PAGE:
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21 February–4 March 2024

The foothills of the Himalayas, with their adjacent forests and grasslands, support a spectacular avian diversity where birds of the hills meet those of the northern Indian plains. This tour will take us to one of India’s most famed national parks – Corbett – before climbing into the easily accessible yet bird-rich mid-altitudes. A host of resident species and regional specialities are to be expected, with the chance to see large mammals including Tiger and Asian Elephant.

Combine this tour with our tour to India – Bharatpur and save £500 on the combined total.

Day 1 Our overnight flight from London to Delhi will arrive early in the morning on Day 2.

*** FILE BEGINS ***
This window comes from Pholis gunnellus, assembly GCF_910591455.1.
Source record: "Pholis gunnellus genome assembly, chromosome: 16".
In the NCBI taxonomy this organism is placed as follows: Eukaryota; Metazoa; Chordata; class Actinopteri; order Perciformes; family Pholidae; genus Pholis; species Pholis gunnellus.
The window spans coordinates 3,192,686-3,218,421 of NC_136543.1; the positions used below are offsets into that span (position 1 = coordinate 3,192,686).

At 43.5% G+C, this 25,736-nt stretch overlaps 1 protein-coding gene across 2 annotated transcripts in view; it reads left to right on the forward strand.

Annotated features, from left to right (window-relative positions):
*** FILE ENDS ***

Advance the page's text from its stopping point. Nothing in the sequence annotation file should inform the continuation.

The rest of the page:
Day 2 After our arrival in Delhi we will spend the remainder of the day at Sultanpur National Park on the outskirts of the city. This sizeable wetland bordered by acacia scrub is a haven for migratory waterfowl and we can expect to see an impressive selection of birds here and in the dry open areas beyond, including Sarus Crane, Black-necked Stork, Knob-billed and Indian Spot-billed Ducks, Bar-headed Goose, White-tailed, Grey-headed and Yellow-wattled Lapwings, Indian Thick-knee, Indian Courser, Sind Sparrow, Eurasian Hoopoe and Bluethroat. We will also visit the shallow wetlands of nearby Basai, where, in open water, reedbeds and adjoining areas of cultivation, we will encounter birds such as Grey-headed Swamphen, Greater Painted-snipe, Water Rail, Baillon’s Crake, Black, Cinnamon and Yellow Bitterns, Black-bellied Tern, Citrine and Western Yellow Wagtails, Water Pipit, Yellow-bellied Prinia, Smoky and Moustached Warblers, Common Grasshopper-warbler and various eagles including Greater Spotted, Indian Spotted, Steppe and Eastern Imperial. Throughout the day we will also encounter a good selection of more widespread north Indian species including Black Kite, Grey Francolin, Rose-ringed Parakeet, Red-vented Bulbul, Jungle Babbler, Bank and Common Mynas, Laughing Dove and Black Drongo.